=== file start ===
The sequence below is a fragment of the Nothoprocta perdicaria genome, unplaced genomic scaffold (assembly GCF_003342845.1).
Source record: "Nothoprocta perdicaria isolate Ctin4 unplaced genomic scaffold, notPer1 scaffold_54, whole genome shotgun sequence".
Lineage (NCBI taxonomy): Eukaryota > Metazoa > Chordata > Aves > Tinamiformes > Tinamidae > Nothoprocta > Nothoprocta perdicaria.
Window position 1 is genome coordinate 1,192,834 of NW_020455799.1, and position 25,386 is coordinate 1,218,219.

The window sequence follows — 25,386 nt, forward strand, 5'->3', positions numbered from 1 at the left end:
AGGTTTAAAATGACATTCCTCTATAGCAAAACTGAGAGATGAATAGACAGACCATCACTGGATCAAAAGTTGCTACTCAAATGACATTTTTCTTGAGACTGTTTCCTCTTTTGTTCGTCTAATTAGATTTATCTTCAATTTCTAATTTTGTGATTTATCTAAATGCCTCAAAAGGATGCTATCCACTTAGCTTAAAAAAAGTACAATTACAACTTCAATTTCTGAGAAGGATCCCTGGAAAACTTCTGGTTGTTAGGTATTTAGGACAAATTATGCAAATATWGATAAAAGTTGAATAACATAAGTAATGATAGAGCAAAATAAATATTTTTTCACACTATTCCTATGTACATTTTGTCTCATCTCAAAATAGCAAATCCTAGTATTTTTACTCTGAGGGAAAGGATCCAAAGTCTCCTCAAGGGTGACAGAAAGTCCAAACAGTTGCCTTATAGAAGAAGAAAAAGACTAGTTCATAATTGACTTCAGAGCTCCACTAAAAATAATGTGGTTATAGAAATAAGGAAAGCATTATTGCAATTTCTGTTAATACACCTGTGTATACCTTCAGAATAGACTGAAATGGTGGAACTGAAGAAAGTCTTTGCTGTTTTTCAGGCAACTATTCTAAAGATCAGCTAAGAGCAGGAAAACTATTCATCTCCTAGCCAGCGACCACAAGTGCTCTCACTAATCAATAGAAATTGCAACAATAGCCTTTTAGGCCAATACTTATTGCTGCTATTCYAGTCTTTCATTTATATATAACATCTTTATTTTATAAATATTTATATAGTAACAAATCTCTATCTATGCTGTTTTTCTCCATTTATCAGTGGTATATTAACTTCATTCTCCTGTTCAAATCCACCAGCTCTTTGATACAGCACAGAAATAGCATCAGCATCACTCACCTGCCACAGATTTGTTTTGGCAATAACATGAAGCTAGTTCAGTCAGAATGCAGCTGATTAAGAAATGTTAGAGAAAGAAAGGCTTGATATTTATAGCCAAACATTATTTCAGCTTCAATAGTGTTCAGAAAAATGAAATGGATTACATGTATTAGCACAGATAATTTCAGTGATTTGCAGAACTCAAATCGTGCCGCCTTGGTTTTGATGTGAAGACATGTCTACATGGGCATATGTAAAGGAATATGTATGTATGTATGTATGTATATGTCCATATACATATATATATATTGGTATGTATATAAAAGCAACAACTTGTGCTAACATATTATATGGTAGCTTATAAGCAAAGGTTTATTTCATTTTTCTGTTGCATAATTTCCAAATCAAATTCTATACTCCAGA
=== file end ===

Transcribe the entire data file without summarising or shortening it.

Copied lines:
The sequence below is a fragment of the Nothoprocta perdicaria genome, unplaced genomic scaffold (assembly GCF_003342845.1).
Source record: "Nothoprocta perdicaria isolate Ctin4 unplaced genomic scaffold, notPer1 scaffold_54, whole genome shotgun sequence".
Lineage (NCBI taxonomy): Eukaryota > Metazoa > Chordata > Aves > Tinamiformes > Tinamidae > Nothoprocta > Nothoprocta perdicaria.
Window position 1 is genome coordinate 1,192,834 of NW_020455799.1, and position 25,386 is coordinate 1,218,219.

The window sequence follows — 25,386 nt, forward strand, 5'->3', positions numbered from 1 at the left end:
AGGTTTAAAATGACATTCCTCTATAGCAAAACTGAGAGATGAATAGACAGACCATCACTGGATCAAAAGTTGCTACTCAAATGACATTTTTCTTGAGACTGTTTCCTCTTTTGTTCGTCTAATTAGATTTATCTTCAATTTCTAATTTTGTGATTTATCTAAATGCCTCAAAAGGATGCTATCCACTTAGCTTAAAAAAAGTACAATTACAACTTCAATTTCTGAGAAGGATCCCTGGAAAACTTCTGGTTGTTAGGTATTTAGGACAAATTATGCAAATATWGATAAAAGTTGAATAACATAAGTAATGATAGAGCAAAATAAATATTTTTTCACACTATTCCTATGTACATTTTGTCTCATCTCAAAATAGCAAATCCTAGTATTTTTACTCTGAGGGAAAGGATCCAAAGTCTCCTCAAGGGTGACAGAAAGTCCAAACAGTTGCCTTATAGAAGAAGAAAAAGACTAGTTCATAATTGACTTCAGAGCTCCACTAAAAATAATGTGGTTATAGAAATAAGGAAAGCATTATTGCAATTTCTGTTAATACACCTGTGTATACCTTCAGAATAGACTGAAATGGTGGAACTGAAGAAAGTCTTTGCTGTTTTTCAGGCAACTATTCTAAAGATCAGCTAAGAGCAGGAAAACTATTCATCTCCTAGCCAGCGACCACAAGTGCTCTCACTAATCAATAGAAATTGCAACAATAGCCTTTTAGGCCAATACTTATTGCTGCTATTCYAGTCTTTCATTTATATATAACATCTTTATTTTATAAATATTTATATAGTAACAAATCTCTATCTATGCTGTTTTTCTCCATTTATCAGTGGTATATTAACTTCATTCTCCTGTTCAAATCCACCAGCTCTTTGATACAGCACAGAAATAGCATCAGCATCACTCACCTGCCACAGATTTGTTTTGGCAATAACATGAAGCTAGTTCAGTCAGAATGCAGCTGATTAAGAAATGTTAGAGAAAGAAAGGCTTGATATTTATAGCCAAACATTATTTCAGCTTCAATAGTGTTCAGAAAAATGAAATGGATTACATGTATTAGCACAGATAATTTCAGTGATTTGCAGAACTCAAATCGTGCCGCCTTGGTTTTGATGTGAAGACATGTCTACATGGGCATATGTAAAGGAATATGTATGTATGTATGTATGTATATGTCCATATACATATATATATATTGGTATGTATATAAAAGCAACAACTTGTGCTAACATATTATATGGTAGCTTATAAGCAAAGGTTTATTTCATTTTTCTGTTGCATAATTTCCAAATCAAATTCTATACTCCAGA